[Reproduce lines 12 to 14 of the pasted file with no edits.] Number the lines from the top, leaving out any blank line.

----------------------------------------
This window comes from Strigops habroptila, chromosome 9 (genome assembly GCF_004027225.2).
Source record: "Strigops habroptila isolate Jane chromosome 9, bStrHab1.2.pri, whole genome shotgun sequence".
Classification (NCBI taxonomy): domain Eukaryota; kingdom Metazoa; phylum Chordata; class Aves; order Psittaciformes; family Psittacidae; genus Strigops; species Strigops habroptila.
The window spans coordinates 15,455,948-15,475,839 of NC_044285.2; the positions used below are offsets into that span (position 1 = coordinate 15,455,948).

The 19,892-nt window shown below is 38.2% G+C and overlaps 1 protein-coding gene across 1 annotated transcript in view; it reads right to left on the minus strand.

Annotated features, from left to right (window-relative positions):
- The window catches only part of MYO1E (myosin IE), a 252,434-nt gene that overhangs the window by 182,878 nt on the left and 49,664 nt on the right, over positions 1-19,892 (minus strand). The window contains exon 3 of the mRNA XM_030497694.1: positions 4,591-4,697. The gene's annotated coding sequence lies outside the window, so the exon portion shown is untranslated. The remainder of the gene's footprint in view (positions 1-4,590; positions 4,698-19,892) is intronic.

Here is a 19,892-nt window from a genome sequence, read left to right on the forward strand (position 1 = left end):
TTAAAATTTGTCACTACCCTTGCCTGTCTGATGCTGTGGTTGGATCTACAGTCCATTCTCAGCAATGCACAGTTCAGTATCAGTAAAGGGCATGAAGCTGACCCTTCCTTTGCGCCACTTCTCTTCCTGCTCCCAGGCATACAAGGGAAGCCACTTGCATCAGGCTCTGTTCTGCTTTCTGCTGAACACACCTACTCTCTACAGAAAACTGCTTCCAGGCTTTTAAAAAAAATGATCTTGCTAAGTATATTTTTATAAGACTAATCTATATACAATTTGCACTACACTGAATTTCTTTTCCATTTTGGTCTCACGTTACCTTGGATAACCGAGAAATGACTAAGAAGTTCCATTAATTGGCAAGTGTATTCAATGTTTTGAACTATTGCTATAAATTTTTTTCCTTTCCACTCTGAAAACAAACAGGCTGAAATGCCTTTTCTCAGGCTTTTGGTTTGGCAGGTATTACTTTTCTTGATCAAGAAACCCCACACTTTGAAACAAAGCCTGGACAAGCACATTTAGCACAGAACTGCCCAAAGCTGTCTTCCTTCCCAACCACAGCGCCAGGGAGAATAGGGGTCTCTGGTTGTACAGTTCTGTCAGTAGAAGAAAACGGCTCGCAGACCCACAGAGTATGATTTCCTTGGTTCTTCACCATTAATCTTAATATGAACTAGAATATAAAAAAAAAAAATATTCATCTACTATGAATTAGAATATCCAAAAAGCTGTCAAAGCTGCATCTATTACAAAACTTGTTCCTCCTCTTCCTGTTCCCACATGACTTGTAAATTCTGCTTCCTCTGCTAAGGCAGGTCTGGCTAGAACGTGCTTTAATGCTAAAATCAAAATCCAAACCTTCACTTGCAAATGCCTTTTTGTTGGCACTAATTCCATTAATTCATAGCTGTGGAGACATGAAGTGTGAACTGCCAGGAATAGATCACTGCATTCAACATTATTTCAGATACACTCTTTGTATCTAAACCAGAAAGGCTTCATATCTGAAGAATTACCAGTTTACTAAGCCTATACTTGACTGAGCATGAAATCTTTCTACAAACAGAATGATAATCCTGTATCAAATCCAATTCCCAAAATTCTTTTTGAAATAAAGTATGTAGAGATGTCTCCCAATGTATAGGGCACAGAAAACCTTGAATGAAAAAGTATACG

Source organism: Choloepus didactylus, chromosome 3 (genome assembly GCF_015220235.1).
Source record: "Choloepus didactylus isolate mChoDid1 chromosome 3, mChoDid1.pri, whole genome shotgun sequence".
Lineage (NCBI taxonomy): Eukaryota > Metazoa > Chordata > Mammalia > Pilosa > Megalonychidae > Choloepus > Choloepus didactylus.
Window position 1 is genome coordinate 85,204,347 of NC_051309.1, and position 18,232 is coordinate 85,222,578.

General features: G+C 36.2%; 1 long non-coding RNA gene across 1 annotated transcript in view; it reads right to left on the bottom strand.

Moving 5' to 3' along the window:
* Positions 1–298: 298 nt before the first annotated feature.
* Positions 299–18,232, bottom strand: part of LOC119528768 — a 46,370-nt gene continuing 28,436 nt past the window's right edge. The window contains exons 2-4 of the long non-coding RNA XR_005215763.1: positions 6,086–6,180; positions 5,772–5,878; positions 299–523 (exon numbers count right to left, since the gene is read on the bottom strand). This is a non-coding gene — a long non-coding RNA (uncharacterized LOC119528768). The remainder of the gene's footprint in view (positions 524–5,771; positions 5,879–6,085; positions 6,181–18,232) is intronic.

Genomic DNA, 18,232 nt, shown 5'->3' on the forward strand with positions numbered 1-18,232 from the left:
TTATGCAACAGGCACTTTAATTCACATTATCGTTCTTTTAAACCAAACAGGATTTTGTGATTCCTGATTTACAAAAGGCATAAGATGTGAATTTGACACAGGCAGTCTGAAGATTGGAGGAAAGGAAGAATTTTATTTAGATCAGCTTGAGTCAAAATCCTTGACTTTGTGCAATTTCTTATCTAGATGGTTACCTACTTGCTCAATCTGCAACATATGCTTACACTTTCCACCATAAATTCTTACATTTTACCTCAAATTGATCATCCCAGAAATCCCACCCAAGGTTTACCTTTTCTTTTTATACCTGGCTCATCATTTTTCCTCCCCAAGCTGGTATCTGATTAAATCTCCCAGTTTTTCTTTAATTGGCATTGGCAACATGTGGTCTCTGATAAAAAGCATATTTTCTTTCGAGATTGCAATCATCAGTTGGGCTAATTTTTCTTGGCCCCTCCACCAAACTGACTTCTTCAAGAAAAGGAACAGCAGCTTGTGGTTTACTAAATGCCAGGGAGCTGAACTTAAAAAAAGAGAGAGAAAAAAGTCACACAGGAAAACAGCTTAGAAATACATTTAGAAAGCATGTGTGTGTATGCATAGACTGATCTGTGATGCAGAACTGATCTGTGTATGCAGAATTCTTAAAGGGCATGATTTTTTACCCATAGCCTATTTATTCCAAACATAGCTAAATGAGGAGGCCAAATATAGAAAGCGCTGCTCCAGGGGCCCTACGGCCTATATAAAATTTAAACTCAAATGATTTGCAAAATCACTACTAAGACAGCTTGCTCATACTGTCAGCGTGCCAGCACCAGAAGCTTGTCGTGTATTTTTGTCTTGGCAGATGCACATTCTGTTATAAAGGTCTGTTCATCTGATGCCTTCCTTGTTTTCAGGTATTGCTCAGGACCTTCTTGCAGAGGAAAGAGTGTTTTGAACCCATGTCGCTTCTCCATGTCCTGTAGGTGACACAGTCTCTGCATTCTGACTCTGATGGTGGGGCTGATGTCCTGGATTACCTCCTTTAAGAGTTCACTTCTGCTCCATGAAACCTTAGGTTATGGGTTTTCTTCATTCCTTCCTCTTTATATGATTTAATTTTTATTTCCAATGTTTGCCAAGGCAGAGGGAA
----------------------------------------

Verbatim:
Lineage (NCBI taxonomy): Eukaryota > Metazoa > Chordata > Mammalia > Pilosa > Megalonychidae > Choloepus > Choloepus didactylus.
Window position 1 is genome coordinate 85,204,347 of NC_051309.1, and position 18,232 is coordinate 85,222,578.

General features: G+C 36.2%; 1 long non-coding RNA gene across 1 annotated transcript in view; it reads right to left on the bottom strand.